What do mean? I'm waiting for someone else to answer.

By: smartgrowth on 12/31/69 at 6:00

That church is built, as were other churches in the area, on property that was conveyed to it with a deed restriction requiring that it always be used as a church. The church is trying to ignore or possibly violate its deed restriction. Any viable community contains a balance of social and commercial institutions. There is no shortage of commercial establishments in the corridor. The community has supported extensive commercial development. What balance of social institutions has commercial development supported? Do you not believe in honoring legally mandated deed restrictions? Citizens have every legal right to participate in public discourse related to the planning and development of their communities. I thought the customer was king in traditional business lingo. The customers are voicing their regal perogative. Regardless of the arrogance or greed of comercial interests we are still a democracy and the citizenry has, not only a right, but a responsibility to publicly encourage viable, balanced, community development. Uncontrolled sprawl ultimately devalues both residential and commercial property values. It's about building communities with long-trem viability and not just quick buck opportunities for business interests whose involvement evaporates with the first shift in economic demographics. That land was deeded and deed restricted to be and remain a church. Commercial development of the property violates the sacred trust legally deed restricted to that site and to the community.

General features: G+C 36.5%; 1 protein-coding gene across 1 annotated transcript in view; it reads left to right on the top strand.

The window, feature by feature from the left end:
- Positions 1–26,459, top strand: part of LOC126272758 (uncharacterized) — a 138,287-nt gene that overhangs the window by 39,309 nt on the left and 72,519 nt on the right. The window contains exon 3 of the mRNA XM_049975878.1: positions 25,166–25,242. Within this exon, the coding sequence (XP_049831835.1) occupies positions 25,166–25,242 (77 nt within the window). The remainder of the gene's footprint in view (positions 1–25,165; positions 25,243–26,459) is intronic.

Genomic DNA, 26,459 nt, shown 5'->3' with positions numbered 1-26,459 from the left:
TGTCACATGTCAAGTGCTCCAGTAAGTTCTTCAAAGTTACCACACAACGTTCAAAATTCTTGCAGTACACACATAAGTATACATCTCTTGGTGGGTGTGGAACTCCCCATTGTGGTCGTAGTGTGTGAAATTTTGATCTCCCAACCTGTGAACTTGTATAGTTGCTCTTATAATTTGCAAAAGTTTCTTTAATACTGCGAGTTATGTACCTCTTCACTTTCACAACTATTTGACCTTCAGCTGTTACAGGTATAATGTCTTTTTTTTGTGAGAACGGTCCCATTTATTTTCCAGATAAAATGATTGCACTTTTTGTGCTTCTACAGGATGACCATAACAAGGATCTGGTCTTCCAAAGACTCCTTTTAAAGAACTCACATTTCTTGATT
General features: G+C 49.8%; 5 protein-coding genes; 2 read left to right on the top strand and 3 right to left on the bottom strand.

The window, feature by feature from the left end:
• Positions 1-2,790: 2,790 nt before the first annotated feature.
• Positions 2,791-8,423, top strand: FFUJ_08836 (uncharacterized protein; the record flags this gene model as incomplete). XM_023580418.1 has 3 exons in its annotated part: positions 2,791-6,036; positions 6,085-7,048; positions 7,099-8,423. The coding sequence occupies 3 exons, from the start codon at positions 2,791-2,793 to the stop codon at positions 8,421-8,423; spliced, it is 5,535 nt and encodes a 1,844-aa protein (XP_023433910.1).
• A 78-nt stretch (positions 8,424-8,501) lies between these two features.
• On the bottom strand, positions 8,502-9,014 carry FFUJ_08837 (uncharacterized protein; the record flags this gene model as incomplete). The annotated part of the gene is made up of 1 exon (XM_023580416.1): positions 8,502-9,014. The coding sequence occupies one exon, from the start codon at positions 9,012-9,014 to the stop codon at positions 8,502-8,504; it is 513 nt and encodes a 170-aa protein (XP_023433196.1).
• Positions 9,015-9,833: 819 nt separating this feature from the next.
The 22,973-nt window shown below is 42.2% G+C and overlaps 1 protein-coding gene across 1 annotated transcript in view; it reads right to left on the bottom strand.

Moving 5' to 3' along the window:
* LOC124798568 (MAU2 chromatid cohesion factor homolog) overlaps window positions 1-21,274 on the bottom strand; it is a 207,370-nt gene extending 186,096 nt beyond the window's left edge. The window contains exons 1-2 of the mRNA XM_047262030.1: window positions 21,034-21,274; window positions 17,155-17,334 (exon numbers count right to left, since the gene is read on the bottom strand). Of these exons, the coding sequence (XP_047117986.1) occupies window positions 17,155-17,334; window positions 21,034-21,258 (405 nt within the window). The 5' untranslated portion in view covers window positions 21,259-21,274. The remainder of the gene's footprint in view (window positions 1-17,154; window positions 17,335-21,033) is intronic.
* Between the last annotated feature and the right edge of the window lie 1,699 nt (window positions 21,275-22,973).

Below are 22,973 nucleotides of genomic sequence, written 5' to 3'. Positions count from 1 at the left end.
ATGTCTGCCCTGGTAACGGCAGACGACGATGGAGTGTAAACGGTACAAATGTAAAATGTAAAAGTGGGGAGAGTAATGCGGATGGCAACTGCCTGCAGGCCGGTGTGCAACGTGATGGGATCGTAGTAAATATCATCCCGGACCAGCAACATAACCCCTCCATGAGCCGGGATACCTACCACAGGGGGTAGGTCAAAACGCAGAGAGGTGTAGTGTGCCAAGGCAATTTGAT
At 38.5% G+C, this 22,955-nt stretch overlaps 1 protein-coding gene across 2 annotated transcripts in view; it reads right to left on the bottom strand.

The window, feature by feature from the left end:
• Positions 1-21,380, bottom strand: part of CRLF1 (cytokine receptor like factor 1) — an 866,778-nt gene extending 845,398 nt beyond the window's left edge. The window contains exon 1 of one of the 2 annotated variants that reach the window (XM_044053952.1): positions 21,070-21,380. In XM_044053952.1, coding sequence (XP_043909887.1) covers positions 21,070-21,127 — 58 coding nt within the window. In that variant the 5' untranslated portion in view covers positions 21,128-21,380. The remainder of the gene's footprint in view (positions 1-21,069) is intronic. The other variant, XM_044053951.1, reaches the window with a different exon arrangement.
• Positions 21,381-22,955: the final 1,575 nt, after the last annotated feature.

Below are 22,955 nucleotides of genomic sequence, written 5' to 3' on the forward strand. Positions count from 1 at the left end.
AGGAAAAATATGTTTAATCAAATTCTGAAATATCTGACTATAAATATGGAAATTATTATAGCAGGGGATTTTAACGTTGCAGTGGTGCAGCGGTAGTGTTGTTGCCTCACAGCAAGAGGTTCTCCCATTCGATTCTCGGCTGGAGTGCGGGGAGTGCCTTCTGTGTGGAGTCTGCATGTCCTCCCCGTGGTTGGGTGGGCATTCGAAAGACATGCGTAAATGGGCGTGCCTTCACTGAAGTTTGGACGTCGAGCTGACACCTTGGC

By: RIchardLawson on 12/31/69 at 6:00

The deed restriction was something that never came out publicly. Jason actually just told me, interestingly as you added this. That is an interesting twist to it all. The Buntin (sp?) family certainly might like that property. It goes with the broader point of balance in it all. Too much more in thoughts to go into here.

By: dnewton on 12/31/69 at 6:00

Deed restrictions can be set aside by the courts if they are seen as out of the current context. The older the restriction, the easier it is to get rid of. It is not practical to try and return the property to the hundreds of people that must be heirs to the original deed holder.